Posted:Sep 25 2016
In my wetsuit-rashed and sea-ulcered early teens, an older friend said something that I found hard to believe. We were riding in the back of my mom’s station wagon after a long day of surfing, feet sandy, faces sunburnt, boards poking over seats.
“They do that on purpose,” he said, pointing to my boardshorts, made by a prominent surfwear manufacturer. The left leg was torn open. My white thigh poked out. There was no shark attack, no fin slash—just a poorly sewn seam that had come undone. “They make ‘em cheap so they fall apart and you have to buy new ones, usually within the first twelve to eighteen months,” he added, swigging from his Mountain Dew. “It’s called capitalism.”
He chuckled. I didn’t. I hated the idea that the world could work like this. It went against everything my parents and teachers and mentors told me: Do your best. Try hard. Take pride in everything you do.
How could you make something designed to fall apart and still look yourself in the mirror? I wondered.
This was pre-global financial crisis, pre-Bernie Madoff, pre-Volkswagen emissions scandal. I had no idea how savage and corrupt the world could be. And though I lacked the words to express it, I felt deeply disappointed that the surf world—a world I believed in wholeheartedly—could take part in this cruel brand of capitalism. Didn’t the eternal ocean teach us anything? Didn’t the riding of waves imbue us with, shall we say, higher truths, loftier ideals, a distaste for bullshit?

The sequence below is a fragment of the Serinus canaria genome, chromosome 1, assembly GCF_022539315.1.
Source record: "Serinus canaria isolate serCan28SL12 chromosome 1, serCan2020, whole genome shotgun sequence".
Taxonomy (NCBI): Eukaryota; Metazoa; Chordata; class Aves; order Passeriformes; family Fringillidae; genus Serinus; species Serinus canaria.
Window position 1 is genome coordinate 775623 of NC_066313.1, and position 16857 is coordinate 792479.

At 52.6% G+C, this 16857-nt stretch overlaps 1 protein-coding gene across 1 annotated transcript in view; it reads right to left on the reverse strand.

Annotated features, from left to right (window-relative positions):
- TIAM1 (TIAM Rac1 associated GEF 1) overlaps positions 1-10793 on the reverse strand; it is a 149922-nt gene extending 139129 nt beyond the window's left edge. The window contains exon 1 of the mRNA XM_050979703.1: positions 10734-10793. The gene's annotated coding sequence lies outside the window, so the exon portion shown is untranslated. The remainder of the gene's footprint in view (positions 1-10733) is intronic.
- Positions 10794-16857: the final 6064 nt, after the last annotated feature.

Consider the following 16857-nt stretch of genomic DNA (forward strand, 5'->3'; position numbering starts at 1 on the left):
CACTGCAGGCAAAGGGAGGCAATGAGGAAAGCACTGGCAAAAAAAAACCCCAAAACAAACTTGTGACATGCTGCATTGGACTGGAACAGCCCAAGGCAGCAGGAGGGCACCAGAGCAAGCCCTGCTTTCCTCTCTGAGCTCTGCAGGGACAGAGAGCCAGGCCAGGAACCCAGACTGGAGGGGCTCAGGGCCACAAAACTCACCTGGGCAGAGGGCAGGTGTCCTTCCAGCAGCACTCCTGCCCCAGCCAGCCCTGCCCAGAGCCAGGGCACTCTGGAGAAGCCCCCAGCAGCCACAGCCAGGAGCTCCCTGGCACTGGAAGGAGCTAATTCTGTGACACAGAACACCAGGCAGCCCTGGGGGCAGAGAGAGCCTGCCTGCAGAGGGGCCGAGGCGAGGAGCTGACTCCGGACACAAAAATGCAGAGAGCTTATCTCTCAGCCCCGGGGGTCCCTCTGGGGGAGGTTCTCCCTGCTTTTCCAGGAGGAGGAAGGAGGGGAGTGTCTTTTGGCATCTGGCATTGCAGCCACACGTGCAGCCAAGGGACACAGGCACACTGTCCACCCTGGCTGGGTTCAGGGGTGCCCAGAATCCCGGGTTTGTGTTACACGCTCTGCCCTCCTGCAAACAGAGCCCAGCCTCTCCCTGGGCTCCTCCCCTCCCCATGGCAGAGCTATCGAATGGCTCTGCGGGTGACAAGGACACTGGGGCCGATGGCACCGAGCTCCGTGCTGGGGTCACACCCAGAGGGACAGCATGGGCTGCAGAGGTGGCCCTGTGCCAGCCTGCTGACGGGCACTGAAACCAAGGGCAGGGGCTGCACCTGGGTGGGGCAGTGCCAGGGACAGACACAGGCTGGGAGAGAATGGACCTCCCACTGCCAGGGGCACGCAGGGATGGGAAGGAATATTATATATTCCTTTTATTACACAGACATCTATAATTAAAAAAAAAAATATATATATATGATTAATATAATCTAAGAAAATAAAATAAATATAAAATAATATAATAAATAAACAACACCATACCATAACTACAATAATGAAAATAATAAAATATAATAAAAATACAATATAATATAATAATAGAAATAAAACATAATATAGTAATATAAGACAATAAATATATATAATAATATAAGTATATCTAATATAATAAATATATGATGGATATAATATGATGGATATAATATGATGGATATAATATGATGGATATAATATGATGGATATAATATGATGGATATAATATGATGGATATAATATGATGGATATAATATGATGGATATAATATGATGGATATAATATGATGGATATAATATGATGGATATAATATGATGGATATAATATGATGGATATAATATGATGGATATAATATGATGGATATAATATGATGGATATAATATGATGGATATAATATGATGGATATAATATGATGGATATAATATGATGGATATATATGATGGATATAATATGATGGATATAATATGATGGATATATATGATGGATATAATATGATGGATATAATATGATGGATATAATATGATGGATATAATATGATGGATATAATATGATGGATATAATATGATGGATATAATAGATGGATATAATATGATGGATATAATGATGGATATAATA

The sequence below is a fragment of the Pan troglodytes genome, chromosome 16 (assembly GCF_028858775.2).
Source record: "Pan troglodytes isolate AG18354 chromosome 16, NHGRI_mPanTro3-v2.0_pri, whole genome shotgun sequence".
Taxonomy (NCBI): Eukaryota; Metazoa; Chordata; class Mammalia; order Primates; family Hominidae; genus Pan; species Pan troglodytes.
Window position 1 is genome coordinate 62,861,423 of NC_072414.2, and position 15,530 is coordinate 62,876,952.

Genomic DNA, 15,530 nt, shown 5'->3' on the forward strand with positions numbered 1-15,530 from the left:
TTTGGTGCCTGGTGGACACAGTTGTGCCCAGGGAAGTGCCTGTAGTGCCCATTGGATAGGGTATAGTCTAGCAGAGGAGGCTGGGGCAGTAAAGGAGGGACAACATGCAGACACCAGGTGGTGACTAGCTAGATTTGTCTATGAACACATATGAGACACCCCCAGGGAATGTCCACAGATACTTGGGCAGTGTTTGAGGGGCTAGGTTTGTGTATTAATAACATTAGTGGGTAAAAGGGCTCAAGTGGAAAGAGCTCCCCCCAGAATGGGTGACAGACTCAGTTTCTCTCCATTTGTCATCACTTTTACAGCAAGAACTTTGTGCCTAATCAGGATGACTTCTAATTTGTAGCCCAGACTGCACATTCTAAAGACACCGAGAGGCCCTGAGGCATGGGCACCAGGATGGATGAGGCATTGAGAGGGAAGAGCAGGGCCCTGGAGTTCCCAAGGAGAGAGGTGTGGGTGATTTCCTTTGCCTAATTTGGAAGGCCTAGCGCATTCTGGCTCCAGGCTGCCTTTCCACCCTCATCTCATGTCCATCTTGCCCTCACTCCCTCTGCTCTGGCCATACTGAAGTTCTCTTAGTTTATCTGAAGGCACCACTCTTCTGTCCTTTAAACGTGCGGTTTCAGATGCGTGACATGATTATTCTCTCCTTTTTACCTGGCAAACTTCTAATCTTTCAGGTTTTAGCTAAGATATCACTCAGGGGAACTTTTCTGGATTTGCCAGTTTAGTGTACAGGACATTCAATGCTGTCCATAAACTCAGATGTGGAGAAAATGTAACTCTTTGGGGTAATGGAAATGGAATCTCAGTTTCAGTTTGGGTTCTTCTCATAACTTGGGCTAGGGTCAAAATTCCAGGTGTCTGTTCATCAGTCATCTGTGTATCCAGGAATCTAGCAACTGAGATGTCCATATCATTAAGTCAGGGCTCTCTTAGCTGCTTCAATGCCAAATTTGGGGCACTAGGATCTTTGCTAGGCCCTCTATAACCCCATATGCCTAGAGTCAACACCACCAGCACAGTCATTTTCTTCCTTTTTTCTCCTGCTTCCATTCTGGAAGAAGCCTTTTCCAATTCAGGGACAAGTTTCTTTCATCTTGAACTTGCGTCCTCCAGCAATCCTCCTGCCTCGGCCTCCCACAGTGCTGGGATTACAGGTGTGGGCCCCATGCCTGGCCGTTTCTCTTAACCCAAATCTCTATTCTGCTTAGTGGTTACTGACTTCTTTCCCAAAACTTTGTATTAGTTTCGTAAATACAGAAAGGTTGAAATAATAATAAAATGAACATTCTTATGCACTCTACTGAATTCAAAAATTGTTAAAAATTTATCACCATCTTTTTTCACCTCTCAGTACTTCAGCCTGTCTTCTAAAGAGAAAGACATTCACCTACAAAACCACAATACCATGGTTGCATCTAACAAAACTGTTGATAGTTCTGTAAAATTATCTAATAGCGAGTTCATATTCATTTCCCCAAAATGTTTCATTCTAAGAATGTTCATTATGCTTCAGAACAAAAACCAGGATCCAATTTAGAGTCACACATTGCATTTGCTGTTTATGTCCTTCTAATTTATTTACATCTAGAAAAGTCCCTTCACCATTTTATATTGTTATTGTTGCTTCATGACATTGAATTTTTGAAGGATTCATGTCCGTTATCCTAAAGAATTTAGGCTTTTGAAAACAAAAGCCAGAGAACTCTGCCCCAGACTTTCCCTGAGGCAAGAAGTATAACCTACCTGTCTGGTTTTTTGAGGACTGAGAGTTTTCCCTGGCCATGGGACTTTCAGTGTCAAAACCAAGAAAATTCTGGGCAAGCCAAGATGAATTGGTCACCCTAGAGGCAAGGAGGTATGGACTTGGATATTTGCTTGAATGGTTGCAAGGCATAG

Fast forward to the present day. There’s climate change; there are those plastic rings that kill fish, birds, and sea mammals; there’s “fast fashion”—the notion that clothing is disposable. There’s a lot of throwaway stuff.
But there’s also hope. The countertrend to the flimsy, disposable, and outsourced are ethically-minded, durability-focused, American-made companies. Case in point: Birdwell Beach Britches.
This year Birdwell celebrates 55 years of building surf apparel and accessories in the same Santa Ana, California factory. The manufacturing legacy ranges from the iconic 301 boardshort and competition jackets made since the ‘60s to newer product offerings like the Tactical Walkshort and CPO Shirts. The thread that ties all of these products is an unwavering commitment to quality.
For Birdwell, the commitment to quality is more than just a tagline. It literally starts with the thread and other materials Birdwell sources to build their products. “Before a single piece of fabric is cut or a seam stitched, we spend a great deal of time finding American manufacturers who approach their craft like we do” says Birdwell’s president, Geoff Clawson. “An example is the wool we use in our Wool CPO Shirt. We proudly source the wool from Black and Sons. They’ve been in the same building in the garment district of downtown LA since 1922. Four generations of this family have dedicated themselves to manufacturing exceptional wool. Every product that bears the Birdwell name and the customers who invest in our products deserve that kind of legacy.”
Geoff also talked about integrity, pride of craftsmanship. “The heart of the Birdwell brand is a team of craftsmen dedicated to hand cutting and sewing only the highest quality gear. For our team, success is measured not in sales or sponsorship deals, but in years of a product’s life and the memories made by customers.” Lilia Saavedra, a Birdwell employee who started back in 1977 and still clocks in every morning with a smile, said it this way: “I feel very proud to work here. I feel like part of me is traveling as my work goes all around the world. And after many, many years the customers keep coming back.”
So yes indeed, there is hope, there is integrity, there is good stuff in the world.
- Jamie Brisick
The Dazzling Blue is a series of short pieces about things we do in boardshorts. It is written by Jamie Brisick. A Fulbright scholar and a lifelong surfer, Brisick has written several books about surf culture, including Have Board Will Travel: The Definitive History of Surf, Skate, and SnowandBecoming Westerly. He lives in NYC and rides a 5'10" Channel Islands Pod.